Wednesday, February 18, 2009

The State of the Blog

As many of you know, one of the early projects that I was tasked with was development of a blog for the hospital. At the time this was sort of daunting, because there were only a handful of hospitals blogging, in any capacity. From the perspective of our institution on only a few of those were doing it well.

But I must give credit to blogs like this one and for helping me to make the case.

So I began the process of making a case for the blog, I wrote the beginnings of the guidelines documents while on vacation. Submitted the project to our IS new project cue for approval and assignment. Just in the past few months, I have begun to recruit bloggers, test layouts, and take my guidelines and work-flow concepts to our legal department.

I hesitate to report this because I feel that as soon as I do so, all "heck" will probably break loose. But the state of the blog project is good.

Other than the time that it took to make it to the table of the IT project review board, the processes has not as difficult as I imagined it would be. There have been very few heated discussions or disagreements. Most of the criticism has been absolutely constructive and has prompted me to go back, do a little more research and find creative solutions to gaps in the process.

I think the secret here is that people have been slow to warm to the concept, and our pace has allowed them to warm slowly. Also at no point has the project been half baked. We were careful to really spend the time thinking through all aspects of the project before we took it "public" There have been times that we did not have all of the answers, but those were all moments where I learned a bit more about the institution and the volumes of guidelines and standards we strive to adhere too.

I really believe that I am just a few months away from launching this project. Stay tuned...

Friday, February 6, 2009

Not Getting around HipAA

More than once, in the past few days I have been asked about how we" get around" HIPAA requirements in Facebook.

ex. dchstx @JennTex are you familiar with any HIPAA issues and social media, specifically use of images of friends/fans as profile pics?

The answer is we don’t.

The Health Insurance Portability and Accountability Act requires that we do not identify patients or their PHI without their express permission.

So we do not;

  • Post images of people identified as patients on our Facebook page without a signed consent form. As you may notice we do not have very many pictures out there
  • Allow wall posts from people who identify themselves as patients and then begin sharing their PHI with the audience.
  • Allow patients to post images or videos to our pages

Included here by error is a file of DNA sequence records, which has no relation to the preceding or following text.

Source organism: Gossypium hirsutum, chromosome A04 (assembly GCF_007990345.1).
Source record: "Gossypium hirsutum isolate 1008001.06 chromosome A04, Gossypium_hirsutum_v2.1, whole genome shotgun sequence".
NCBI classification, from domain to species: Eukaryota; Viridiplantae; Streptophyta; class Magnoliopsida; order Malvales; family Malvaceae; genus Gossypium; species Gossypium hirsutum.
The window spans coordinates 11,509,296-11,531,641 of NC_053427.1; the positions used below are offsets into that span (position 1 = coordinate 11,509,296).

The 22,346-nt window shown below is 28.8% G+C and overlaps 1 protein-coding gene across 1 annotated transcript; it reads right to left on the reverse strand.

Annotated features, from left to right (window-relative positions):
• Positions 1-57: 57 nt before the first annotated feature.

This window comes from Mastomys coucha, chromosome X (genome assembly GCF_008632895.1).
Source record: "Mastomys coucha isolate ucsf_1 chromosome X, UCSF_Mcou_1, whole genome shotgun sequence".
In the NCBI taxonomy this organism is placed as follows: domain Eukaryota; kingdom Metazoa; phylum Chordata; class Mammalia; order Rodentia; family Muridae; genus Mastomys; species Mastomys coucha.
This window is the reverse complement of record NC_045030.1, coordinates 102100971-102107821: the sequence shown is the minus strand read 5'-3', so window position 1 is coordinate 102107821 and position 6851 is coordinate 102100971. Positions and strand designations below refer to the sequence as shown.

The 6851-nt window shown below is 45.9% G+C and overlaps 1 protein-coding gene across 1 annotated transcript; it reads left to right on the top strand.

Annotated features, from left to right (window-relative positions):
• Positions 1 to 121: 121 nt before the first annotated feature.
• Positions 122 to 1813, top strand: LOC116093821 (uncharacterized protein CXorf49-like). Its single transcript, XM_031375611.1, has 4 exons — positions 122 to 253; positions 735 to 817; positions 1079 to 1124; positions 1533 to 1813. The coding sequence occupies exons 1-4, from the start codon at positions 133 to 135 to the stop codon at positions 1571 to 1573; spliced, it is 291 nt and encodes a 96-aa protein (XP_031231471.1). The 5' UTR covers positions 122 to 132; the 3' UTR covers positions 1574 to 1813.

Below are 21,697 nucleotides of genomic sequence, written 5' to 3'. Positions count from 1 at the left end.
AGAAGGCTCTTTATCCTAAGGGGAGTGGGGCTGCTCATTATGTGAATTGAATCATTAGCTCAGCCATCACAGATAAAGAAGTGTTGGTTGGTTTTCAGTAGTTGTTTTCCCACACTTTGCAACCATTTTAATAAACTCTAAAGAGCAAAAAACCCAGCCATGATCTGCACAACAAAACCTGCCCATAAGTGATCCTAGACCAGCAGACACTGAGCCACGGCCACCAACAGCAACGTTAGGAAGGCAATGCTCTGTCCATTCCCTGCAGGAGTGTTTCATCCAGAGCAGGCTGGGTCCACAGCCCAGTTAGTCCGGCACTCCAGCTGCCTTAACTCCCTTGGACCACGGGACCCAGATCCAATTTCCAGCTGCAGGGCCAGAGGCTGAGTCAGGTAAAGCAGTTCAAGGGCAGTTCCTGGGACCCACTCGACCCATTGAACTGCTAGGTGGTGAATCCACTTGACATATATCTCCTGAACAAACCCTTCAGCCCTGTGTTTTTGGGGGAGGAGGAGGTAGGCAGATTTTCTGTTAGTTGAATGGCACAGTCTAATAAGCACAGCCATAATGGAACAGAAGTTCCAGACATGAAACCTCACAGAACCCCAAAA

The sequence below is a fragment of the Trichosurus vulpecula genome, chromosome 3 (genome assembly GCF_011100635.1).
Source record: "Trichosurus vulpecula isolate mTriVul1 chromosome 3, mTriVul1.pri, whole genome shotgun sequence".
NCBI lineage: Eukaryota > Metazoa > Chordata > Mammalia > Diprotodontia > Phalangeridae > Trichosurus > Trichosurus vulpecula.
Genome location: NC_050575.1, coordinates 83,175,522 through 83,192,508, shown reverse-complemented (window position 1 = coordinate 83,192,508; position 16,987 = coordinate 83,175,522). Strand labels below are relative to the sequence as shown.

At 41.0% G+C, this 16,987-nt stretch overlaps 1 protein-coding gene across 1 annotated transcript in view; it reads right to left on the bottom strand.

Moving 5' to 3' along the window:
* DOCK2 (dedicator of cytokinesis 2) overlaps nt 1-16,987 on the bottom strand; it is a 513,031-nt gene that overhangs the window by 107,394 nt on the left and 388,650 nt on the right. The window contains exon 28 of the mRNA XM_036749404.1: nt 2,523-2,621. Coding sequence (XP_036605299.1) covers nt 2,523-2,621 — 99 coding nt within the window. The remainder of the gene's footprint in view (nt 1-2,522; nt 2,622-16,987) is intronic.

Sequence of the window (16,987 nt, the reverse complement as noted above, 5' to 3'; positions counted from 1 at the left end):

But the question has also been asked about the issue of fan photos in the page. I think it is wrong to assume that all of our fans are patients. Our fans consist of media, caregivers, employees, potential employees, and yes patients. Unless you choose to go to and click on every one of those fan profiles you most likely could not easily identify which are patients. Facebook also allows people to hide their profile information from the public if they choose. So you have to be a friend of that person to see any personal information about them.

PHI would only be compromised if they...
  • Are a fan
  • Are a patient, and identify themselves as such
  • Are sharing PHI on their personal page
  • Have not locked their page from the public
Facebook does offer these security features, but you must choose to use them.

I often try to draw comparisons to real life communications efforts when trying to understand and apply guidelines to our social media use. I equate this to a patient standing on our steps yelling their diagnosis and treatment plan out to the passing public. Short of kicking them off of our steps, how could we protect them futher? In that case we would have done our due diligence.

Recently I saw a video, on Youtube that a caregiver shot in our hospital, it was clearly our hospital. He was going to visit a family member, we saw his parking spot, his elevator ride, the room number he was visiting... Then he tagged the video with our name. That was really too much information. But my point is if they want to share their information they will do it, whether we exist on Facebook or not.

Friday, January 30, 2009

Supporting Social Media

This week our department /division just added a bit more weight to the social media communications program. The publications and public relations teams merged to become one large external communications team. While the merger overall means many more opportunities for collaboration and streamlining of content, it has also meant that our social media program just acquired and audio & video specialist. Whoopee!

In our first all team planning session it was made clear that Social Media was now going to be a part of everyone's communications efforts, and our new team was to be the support and training arm. Everyone would have to find opportunities to spread their content beyond just it's current audience, and quantify their growth with some type of measurement.

I wonder if this communication department structure might become more of the norm as the economy forces us to do more with less, and quantify our progress more accurately?